• #5
Drakkith
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That's not the equation of a line. Where did the exponent -3/4 come from? Review the form for the equation of a line again.

Since ¼x is the slope at any point, doesn't the -¾ go there?

You use the y' equation to give you the slope of the line. What is the basic equation for a straight line in terms of its slope and y-intercept?

I believe it's: y=mx+b

Use the slope and the fact that the line goes through the point (1,1) to figure out the y-intercept to complete the equation...

Plugging in values for x and y: 1 = ¼(1) + b.
Simplifying: 1 = ¼ + b, so b = ¾.

So are they simplifying ¼x to ¼x at the point since x = 1?
 
  • #6
So are they simplifying ¼x to ¼x at the point since x = 1?
There is a difference between "The Equation of a line" and "The Equation of a Tangent Line".
Check the links I provided.
 
  • #7
berkeman
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So are they simplifying ¼x-¾ to ¼x at the point since x = 1?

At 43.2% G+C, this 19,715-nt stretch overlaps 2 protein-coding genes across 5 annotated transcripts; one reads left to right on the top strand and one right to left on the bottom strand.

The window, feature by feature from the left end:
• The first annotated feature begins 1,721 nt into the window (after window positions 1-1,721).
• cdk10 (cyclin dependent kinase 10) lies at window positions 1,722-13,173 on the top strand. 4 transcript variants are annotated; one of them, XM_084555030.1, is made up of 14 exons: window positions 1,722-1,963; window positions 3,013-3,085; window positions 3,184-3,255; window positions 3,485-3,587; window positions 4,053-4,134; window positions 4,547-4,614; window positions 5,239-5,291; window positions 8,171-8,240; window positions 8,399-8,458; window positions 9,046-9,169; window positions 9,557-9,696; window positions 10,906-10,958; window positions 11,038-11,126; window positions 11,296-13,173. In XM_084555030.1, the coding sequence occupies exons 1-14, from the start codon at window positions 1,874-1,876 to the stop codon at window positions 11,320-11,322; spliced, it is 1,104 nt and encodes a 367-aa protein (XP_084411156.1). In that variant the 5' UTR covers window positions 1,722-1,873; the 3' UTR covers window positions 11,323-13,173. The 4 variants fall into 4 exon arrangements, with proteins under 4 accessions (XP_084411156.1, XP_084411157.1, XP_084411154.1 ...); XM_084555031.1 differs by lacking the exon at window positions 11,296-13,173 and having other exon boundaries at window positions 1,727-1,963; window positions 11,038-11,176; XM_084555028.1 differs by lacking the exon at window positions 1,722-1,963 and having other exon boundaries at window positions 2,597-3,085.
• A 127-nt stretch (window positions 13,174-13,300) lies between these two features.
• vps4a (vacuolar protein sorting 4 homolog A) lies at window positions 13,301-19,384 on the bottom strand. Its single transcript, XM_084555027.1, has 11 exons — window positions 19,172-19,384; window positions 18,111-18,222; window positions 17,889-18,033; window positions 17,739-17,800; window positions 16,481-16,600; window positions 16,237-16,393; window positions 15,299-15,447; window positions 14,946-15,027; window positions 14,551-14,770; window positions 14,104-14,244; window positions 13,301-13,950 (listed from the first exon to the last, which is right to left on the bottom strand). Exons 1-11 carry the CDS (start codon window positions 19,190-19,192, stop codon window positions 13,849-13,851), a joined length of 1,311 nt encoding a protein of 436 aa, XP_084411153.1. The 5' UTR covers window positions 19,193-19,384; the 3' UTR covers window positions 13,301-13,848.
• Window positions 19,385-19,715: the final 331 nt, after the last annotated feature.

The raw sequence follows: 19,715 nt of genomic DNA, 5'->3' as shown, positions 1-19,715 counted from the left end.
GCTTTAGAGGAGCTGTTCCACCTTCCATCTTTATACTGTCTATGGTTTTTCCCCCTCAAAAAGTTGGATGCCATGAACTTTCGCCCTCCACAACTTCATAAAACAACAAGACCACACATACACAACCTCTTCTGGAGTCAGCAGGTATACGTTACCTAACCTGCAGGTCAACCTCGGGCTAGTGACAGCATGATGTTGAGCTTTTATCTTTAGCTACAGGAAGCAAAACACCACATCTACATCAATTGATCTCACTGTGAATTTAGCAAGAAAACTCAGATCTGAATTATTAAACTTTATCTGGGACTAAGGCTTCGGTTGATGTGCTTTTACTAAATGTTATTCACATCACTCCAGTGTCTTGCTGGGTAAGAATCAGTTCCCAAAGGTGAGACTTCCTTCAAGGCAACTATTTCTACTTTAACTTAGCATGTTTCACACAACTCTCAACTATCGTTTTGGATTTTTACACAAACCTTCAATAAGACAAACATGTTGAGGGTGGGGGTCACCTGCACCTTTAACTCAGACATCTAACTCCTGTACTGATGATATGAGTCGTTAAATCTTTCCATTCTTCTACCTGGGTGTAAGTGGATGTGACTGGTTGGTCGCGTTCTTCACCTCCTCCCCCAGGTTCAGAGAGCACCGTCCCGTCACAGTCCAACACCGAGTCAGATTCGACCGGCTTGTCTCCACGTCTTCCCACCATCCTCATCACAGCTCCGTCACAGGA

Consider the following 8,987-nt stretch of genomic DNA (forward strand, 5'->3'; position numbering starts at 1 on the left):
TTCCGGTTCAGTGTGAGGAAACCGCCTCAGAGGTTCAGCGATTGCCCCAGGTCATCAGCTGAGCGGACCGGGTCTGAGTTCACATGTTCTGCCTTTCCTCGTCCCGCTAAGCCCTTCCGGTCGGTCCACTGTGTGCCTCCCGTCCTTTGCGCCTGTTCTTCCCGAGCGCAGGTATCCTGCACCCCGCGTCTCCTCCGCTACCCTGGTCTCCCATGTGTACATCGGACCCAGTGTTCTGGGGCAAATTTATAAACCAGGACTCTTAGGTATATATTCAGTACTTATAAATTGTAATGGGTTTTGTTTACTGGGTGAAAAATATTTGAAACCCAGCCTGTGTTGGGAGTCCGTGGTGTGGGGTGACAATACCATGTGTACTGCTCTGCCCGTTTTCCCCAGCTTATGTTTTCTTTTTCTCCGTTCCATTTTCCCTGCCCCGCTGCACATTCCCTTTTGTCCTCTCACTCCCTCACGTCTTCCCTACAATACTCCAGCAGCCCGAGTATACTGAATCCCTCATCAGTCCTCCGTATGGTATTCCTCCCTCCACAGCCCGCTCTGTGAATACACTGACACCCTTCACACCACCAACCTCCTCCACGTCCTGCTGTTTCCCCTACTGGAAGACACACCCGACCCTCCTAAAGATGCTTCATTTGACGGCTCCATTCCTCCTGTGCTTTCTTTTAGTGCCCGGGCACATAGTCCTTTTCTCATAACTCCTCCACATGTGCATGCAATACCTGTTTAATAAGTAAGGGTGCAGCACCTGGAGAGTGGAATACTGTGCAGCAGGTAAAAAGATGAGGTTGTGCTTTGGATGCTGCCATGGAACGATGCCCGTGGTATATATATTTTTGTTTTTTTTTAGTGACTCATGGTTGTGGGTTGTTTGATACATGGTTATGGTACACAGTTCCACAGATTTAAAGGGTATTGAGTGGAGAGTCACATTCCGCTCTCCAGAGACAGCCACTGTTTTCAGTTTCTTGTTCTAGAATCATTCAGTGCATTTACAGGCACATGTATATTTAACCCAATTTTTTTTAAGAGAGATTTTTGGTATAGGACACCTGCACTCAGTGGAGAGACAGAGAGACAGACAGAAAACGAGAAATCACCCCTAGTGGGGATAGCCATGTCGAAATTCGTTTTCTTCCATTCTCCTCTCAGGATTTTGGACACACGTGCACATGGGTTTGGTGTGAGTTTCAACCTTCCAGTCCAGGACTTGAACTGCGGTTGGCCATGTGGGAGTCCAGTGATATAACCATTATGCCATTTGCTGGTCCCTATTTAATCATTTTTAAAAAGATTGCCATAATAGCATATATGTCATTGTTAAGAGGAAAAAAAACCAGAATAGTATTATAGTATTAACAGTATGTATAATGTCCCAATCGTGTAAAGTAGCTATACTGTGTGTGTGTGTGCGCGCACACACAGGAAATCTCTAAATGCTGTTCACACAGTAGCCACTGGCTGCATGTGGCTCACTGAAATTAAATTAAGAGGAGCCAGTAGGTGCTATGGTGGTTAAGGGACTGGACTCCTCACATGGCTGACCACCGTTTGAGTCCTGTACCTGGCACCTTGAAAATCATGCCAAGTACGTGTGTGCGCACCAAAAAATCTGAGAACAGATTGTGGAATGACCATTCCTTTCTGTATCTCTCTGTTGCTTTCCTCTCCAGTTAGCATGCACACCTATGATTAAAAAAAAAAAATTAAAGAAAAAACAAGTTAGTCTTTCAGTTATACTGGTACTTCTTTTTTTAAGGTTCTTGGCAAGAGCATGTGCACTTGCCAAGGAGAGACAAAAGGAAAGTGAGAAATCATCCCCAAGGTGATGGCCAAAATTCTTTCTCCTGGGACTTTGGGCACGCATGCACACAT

Not exactly... you find y' = 1/4 at the point (1,1), and then separately substitute that into the equation of a line y = mx + b, and solve for b. Since you know the line passes through (1,1) at its point of tangency, you can use that point to solve for b.

There are likely many ways to solve this type of problem, but that's the way I prefer to do it.
 
  • #8
Drakkith
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Okay, so I have a curve given by the first equation. They want the tangent line at a certain point on the curve. The derivative of the original equation gives me another function. At any x-value, this new function gives me the slope of the curve at that x-value, correct? So to find the slope of the curve at (1,1) I'd plug 1 in for X, which gives me 1/4 as the slope. Then, using (1,1), I get y-1 = 1/4(x-1), which simplifies to y= 1/4x + 3/4, which is the equation for the tangent line at that point on the curve.

How's that look?
 
  • #9
berkeman